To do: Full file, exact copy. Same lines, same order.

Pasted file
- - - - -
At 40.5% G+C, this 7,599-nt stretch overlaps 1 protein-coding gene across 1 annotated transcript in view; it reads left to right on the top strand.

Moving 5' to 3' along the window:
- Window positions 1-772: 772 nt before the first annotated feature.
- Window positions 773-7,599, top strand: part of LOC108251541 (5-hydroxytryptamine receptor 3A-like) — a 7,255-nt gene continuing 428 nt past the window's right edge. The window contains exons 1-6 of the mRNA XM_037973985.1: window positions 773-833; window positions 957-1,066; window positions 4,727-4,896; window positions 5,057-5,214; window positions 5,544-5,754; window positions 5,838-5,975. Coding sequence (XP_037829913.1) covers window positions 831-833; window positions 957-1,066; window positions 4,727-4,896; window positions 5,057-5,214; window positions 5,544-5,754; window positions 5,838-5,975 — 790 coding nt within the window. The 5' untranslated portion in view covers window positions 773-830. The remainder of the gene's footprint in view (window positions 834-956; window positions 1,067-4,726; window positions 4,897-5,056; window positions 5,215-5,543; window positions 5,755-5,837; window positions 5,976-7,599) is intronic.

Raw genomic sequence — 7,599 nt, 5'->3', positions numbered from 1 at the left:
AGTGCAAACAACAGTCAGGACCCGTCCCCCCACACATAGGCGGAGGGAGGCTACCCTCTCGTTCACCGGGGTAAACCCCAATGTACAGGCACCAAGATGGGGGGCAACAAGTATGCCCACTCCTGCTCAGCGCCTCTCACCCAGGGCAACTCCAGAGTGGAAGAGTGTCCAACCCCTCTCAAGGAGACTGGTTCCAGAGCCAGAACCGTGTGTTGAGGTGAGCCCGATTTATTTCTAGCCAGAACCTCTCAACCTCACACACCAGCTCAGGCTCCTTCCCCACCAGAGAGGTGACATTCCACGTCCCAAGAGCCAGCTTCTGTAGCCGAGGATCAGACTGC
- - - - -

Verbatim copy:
At 40.5% G+C, this 7,599-nt stretch overlaps 1 protein-coding gene across 1 annotated transcript in view; it reads left to right on the top strand.

Moving 5' to 3' along the window:
- Window positions 1-772: 772 nt before the first annotated feature.
- Window positions 773-7,599, top strand: part of LOC108251541 (5-hydroxytryptamine receptor 3A-like) — a 7,255-nt gene continuing 428 nt past the window's right edge. The window contains exons 1-6 of the mRNA XM_037973985.1: window positions 773-833; window positions 957-1,066; window positions 4,727-4,896; window positions 5,057-5,214; window positions 5,544-5,754; window positions 5,838-5,975. Coding sequence (XP_037829913.1) covers window positions 831-833; window positions 957-1,066; window positions 4,727-4,896; window positions 5,057-5,214; window positions 5,544-5,754; window positions 5,838-5,975 — 790 coding nt within the window. The 5' untranslated portion in view covers window positions 773-830. The remainder of the gene's footprint in view (window positions 834-956; window positions 1,067-4,726; window positions 4,897-5,056; window positions 5,215-5,543; window positions 5,755-5,837; window positions 5,976-7,599) is intronic.

Raw genomic sequence — 7,599 nt, 5'->3', positions numbered from 1 at the left:
AGTGCAAACAACAGTCAGGACCCGTCCCCCCACACATAGGCGGAGGGAGGCTACCCTCTCGTTCACCGGGGTAAACCCCAATGTACAGGCACCAAGATGGGGGGCAACAAGTATGCCCACTCCTGCTCAGCGCCTCTCACCCAGGGCAACTCCAGAGTGGAAGAGTGTCCAACCCCTCTCAAGGAGACTGGTTCCAGAGCCAGAACCGTGTGTTGAGGTGAGCCCGATTTATTTCTAGCCAGAACCTCTCAACCTCACACACCAGCTCAGGCTCCTTCCCCACCAGAGAGGTGACATTCCACGTCCCAAGAGCCAGCTTCTGTAGCCGAGGATCAGACTGC